Fruit Share Manitoba increased from 10 volunteers in 2010 to 689 in 2013. “Fruit Share and gleaning is not just about rescuing surplus fruit,” emphasizes Stewart. “While that’s pretty impressive itself, it’s also about connecting people with local food and their community. It’s a way for people to experience the amazing variety of produce that we can grow in our own backyards.”
What food is saved?
Apples, peppers, potatoes, tomatoes, corn, rhubarb, nuts, berries—these are just a few of the foods being saved these days. Fruit Share Manitoba harvested 1,694 lbs (768 kg) of fruit in 2010, then increased to an incredible 10,946 lbs (4,965 kg) in 2013.
Ontario Association of Food Banks focuses on gleaning fresh fruits and vegetables, everything from potatoes and eggplant to apples and berries. Fraser Valley Gleaners rescues mainly vegetables from greenhouses, frozen food companies, and from vegetable and apple growers.
The destination of gleaned products depends on the goals of each gathering structure. Food may be sent directly from the farm to the local food bank for distribution to those in need. Picked fruit may be shared among fruit owners, volunteers, and charitable community organizations. Fraser Valley Gleaners is able to ship its dehydrated soup mix and apple snacks to 40 countries through global international relief agencies in countries such as Africa and India.
Impact of gleaning
Fraser Valley Gleaners processed 900 tonnes of vegetable produce creating 12.5 million servings shipped internationally in 2013. Farmers are also seeing benefits; for example, along with growers seeing more of their crops being saved, Ontario became the first Canadian province to pass a tax credit for farmers who donate produce to their local food banks.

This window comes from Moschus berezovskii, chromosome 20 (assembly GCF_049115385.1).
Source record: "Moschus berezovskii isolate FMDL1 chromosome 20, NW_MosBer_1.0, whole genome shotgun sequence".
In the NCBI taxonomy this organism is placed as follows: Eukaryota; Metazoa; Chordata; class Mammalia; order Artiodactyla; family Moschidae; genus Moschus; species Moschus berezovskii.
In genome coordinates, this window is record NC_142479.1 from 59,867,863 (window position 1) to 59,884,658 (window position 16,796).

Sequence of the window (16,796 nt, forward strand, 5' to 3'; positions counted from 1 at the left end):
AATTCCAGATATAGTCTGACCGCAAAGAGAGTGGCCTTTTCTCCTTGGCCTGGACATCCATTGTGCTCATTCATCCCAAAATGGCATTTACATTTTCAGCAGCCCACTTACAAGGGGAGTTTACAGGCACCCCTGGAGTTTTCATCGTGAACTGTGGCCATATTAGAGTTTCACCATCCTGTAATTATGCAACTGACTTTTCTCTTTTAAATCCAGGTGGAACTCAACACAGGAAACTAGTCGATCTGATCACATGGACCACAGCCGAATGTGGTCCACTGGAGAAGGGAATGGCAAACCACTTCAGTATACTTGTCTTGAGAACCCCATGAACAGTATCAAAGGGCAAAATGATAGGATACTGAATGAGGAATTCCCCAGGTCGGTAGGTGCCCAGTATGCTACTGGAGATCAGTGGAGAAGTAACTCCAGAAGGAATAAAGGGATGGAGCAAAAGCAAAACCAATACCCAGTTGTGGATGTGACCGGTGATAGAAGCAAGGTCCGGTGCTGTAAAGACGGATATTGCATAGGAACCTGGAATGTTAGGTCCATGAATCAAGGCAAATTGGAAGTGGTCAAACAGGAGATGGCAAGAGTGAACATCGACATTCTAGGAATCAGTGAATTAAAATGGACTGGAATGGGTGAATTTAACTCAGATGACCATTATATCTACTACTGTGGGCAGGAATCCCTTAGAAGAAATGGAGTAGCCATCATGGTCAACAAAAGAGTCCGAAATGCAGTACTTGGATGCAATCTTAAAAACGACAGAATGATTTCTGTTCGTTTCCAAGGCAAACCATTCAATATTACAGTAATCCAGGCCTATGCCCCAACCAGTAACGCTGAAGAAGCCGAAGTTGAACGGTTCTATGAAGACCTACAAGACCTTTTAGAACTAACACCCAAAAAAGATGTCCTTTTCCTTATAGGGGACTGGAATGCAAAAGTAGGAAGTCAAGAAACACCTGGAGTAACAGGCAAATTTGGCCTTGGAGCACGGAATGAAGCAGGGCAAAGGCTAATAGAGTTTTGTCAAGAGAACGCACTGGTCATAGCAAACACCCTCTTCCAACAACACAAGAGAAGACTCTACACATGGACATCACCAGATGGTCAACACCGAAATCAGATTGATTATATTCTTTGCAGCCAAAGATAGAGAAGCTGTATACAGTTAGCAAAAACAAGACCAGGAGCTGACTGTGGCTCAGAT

Soup kitchens, seniors’ associations, daycares, youth groups, women’s shelters, and family centres are seeing gains. For example, Getty Stewart of Fruit Share Manitoba highlights the aid provided to six Manitoba community groups in 2010 and the increased assistance given to 33 groups in 2013.
“Through our workshops and online tools, people also learn cooking and preserving skills that are on the verge of being forgotten. We’re also helping people connect with their neighbours and experience that sense of coming together to help each other out.”
Earthwise Farm’s Shared Harvest
The organic Earthwise Farm operates on a three-acre site in Delta/Tsawwassen, BC. Along with the day-to-day operation of this organic farm, staff and volunteers participate in the Shared Harvest gleaning program. This farm serves as an important coordination centre by providing produce, a storage barn, administration, and distribution support for the area’s saved crops.
According to Patricia Fleming, executive director, community collaboration through the local Delta Food Coalition is key to the success of the program. “In Delta we are surrounded by farms, but there are people in our community not getting sufficient quantities of healthy food. Our gleaning is not just about putting food in someone’s mouth. It’s actually about putting ‘good food’ on their tables to encourage healthy choices.”
Interested individuals may contact food banks or food security groups to participate or start a gleaning project in their neighbourhood. Here are organizations to contact.
- Earthwise Farm: earthwisesociety.bc.ca
- Fraser Valley Gleaners: fvgleaners.org
- Operation Fruit Rescue Edmonton: operationfruitrescue.org
- Fruit Share Manitoba: fruitshare.ca
- Ottawa Hidden Harvest: ottawa.hiddenharvest.ca
- New Brunswick Food Security: nbfoodsecurity.ca
- Prince Edward Island Food Exchange: peifoodexchange.weebly.com
- Newfoundland: email@example.com